- By Todd Luck
- Posted Tuesday, April 11, 2023
County Commissioners to vote on bonds to help with school capital projects
Forsyth County Commissioners have taken steps to provide an additional $77.7 million to Winston-Salem Forsyth/County Schools to help with capital projects without raising the county property tax rate.
WS/FC Schools is experiencing escalating construction costs for its 2016 school bond projects due to inflation. The school system estimates it would take an additional $80-82 million to complete the bond projects.
County Commissioners have taken action towards using its remaining debt capacity to provide $77.7 million to help fill that gap with no property tax rate increase. The $77.7 million consists of $21.4 million generated from selling unissued bonds approved as part of the 2016 referendum and $56.3 million in newly issued two-thirds bonds. State general statutes allows local governments to issue two-thirds bonds, which is debt that can be issued without a referendum by a local government that is equal to two-thirds of the debt retired in the last fiscal year.
On March 30, Forsyth County Commissioners approved the applications to sell the two-thirds bonds. On April 20, a public hearing will be held on the bonds and commissioners will vote on approval of the two-thirds bonds. If approved, the two-thirds bonds will be sold on May 23 along with the remaining unissued bonds from the 2016 referendum and the county will receive the full proceeds on June 13 and 14.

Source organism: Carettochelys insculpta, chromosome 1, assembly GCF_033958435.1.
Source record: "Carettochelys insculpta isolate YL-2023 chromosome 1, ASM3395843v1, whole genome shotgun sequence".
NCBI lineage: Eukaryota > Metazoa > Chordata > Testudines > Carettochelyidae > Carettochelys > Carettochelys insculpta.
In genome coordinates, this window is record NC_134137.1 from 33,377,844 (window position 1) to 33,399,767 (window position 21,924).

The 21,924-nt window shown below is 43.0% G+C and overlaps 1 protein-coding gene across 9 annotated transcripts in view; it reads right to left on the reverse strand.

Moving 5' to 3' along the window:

The tumultuous economy isn’t expected to impact this upcoming bond sale. The hikes in federal interest rates aren’t directly tied to the municipal bond market but can have some effect on it. However, the bond market is expected to remain steady over the next few weeks leading up to the sell.
The schools will receive the money in installments, which are estimated to be $38.2 million in 2023, $18.5 million in 2025, and $21 million in 2027.
The county’s current debt leveling plan for bonds approved as part of the 2006 and 2008 referendums is expected to be retired in 2029. That means the commissioners could place a bond referendum on the ballot in 2028 of up to $300 million without adding to the current property tax rate. This potential bond could be devoted to capital projects for WS/FC Schools or other types of capital projects.